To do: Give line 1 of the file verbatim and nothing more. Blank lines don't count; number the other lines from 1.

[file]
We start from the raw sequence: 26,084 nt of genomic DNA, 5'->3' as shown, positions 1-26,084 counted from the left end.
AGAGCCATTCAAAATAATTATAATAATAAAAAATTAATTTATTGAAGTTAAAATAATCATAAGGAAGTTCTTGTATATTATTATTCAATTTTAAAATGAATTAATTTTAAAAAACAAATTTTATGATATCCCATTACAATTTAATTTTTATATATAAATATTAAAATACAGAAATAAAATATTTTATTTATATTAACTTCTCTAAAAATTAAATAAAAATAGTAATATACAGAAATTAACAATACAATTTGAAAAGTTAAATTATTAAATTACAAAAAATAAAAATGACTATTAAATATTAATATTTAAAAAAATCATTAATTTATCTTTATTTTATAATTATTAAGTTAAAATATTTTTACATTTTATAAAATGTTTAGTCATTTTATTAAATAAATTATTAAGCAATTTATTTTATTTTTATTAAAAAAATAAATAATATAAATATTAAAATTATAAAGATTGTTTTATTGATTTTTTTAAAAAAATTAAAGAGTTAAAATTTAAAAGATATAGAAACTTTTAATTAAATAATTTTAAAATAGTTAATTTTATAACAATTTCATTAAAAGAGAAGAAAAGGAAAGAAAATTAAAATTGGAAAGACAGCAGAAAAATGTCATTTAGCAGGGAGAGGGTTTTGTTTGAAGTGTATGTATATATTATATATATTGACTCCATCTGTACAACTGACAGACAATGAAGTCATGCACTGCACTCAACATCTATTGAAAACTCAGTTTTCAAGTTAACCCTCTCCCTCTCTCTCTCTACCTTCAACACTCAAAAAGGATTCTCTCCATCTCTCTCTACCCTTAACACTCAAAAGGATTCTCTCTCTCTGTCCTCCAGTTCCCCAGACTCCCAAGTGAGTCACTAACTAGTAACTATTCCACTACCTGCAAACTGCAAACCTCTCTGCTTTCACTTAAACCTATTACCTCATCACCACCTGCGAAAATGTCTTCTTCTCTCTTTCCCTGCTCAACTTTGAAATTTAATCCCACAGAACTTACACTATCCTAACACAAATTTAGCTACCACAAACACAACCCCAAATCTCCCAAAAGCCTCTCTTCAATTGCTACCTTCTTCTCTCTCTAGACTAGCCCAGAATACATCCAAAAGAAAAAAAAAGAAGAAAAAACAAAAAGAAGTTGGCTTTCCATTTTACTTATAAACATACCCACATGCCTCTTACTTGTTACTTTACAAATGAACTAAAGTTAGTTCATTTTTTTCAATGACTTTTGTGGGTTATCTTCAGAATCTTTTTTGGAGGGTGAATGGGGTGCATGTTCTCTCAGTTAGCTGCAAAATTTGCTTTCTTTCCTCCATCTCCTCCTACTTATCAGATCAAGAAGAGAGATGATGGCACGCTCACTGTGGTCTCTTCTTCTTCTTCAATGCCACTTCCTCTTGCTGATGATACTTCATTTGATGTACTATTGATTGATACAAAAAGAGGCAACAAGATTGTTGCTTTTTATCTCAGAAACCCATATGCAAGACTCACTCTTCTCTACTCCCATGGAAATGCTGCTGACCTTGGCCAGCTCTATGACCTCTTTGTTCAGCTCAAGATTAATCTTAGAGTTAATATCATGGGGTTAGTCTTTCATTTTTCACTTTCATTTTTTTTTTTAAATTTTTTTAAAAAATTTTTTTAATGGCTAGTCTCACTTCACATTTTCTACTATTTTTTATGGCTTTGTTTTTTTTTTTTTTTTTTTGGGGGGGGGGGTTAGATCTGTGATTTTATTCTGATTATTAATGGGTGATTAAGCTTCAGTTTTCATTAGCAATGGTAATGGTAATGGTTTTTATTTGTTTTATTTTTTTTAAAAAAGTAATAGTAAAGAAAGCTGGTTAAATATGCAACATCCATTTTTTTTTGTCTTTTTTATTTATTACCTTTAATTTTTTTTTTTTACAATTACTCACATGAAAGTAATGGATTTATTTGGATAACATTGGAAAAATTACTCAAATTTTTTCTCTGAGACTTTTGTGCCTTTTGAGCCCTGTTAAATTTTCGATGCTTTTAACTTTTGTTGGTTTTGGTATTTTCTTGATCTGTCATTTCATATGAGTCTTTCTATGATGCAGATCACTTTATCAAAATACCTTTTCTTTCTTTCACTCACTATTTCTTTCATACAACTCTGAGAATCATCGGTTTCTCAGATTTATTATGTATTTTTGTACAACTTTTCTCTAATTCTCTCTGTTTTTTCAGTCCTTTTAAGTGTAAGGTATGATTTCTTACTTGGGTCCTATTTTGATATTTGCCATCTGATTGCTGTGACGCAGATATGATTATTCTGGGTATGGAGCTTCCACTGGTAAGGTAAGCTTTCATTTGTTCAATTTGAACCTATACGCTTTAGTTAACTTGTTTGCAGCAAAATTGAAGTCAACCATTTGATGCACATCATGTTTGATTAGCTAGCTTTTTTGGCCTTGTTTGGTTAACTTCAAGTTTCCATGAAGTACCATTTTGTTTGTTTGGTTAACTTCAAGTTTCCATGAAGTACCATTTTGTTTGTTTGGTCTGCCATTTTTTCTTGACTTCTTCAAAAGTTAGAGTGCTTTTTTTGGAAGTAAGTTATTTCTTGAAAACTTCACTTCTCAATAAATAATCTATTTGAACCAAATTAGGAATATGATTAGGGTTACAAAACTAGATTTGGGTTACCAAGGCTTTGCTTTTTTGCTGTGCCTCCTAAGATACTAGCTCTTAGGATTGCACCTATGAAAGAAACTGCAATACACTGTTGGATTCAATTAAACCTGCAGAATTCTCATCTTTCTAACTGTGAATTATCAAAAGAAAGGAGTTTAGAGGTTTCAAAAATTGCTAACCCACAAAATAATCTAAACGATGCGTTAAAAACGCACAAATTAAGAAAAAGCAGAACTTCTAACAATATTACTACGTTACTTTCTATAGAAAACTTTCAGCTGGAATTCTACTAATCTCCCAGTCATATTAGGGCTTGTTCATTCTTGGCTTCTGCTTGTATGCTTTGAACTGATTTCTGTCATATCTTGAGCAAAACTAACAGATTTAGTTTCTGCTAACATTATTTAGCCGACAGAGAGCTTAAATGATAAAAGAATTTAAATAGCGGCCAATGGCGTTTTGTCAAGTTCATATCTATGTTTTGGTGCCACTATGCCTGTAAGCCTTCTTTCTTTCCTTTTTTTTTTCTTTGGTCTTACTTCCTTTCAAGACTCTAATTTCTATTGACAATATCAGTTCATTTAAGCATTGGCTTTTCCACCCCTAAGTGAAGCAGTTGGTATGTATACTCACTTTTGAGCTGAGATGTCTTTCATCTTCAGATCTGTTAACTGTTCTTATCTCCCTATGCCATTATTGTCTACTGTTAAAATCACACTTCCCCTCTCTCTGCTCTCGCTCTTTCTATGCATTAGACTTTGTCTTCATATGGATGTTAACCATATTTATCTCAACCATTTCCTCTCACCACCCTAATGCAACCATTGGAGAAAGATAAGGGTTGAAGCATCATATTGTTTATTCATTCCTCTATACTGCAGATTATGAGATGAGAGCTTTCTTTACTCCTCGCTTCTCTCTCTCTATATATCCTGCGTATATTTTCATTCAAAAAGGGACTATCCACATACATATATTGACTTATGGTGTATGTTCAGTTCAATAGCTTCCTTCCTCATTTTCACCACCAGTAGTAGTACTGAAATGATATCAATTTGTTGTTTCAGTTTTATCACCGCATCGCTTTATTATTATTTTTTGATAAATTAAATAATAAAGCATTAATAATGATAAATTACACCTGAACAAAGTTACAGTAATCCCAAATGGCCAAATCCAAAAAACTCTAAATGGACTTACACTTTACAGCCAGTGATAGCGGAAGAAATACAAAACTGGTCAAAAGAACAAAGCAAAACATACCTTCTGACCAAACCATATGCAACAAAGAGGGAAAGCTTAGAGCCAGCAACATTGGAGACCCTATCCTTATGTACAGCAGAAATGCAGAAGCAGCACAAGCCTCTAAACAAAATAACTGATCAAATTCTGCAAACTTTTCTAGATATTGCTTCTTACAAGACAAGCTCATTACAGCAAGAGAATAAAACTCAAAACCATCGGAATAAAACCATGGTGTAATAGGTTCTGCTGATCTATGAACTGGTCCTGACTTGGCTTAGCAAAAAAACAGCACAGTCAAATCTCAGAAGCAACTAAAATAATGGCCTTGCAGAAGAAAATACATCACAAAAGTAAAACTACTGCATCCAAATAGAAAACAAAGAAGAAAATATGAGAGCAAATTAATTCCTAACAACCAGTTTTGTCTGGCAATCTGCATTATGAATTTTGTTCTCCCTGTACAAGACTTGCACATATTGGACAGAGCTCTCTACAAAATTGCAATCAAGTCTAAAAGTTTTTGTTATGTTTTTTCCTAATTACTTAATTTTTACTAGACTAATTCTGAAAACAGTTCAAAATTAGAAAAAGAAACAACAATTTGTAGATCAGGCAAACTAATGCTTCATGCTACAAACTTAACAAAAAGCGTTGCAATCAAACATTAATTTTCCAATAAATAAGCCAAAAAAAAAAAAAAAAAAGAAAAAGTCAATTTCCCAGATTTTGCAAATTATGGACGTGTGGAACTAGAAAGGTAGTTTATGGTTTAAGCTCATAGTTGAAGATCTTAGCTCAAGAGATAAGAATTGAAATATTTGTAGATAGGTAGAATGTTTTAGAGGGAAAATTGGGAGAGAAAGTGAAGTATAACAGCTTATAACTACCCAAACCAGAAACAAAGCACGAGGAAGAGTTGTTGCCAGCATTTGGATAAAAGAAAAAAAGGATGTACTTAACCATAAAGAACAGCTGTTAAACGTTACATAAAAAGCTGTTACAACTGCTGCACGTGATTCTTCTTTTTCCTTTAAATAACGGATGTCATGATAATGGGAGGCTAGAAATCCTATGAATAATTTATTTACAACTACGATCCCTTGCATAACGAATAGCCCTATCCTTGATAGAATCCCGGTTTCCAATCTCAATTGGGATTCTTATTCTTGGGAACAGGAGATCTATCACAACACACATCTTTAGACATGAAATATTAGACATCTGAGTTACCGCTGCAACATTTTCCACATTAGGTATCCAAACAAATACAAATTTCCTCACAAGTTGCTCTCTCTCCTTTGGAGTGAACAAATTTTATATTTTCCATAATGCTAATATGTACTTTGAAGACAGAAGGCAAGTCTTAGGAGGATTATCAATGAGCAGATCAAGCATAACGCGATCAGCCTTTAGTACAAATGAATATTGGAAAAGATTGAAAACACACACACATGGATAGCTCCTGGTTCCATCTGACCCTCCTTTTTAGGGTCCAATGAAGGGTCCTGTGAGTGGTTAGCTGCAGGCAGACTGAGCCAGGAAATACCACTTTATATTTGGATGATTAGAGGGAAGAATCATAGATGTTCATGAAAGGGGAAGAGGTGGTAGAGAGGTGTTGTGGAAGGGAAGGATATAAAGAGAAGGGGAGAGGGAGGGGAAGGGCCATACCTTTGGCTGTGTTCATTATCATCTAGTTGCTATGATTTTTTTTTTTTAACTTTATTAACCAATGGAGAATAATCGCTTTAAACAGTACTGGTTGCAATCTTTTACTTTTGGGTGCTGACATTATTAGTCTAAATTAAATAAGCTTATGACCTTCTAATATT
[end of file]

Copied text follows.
We start from the raw sequence: 26,084 nt of genomic DNA, 5'->3' as shown, positions 1-26,084 counted from the left end.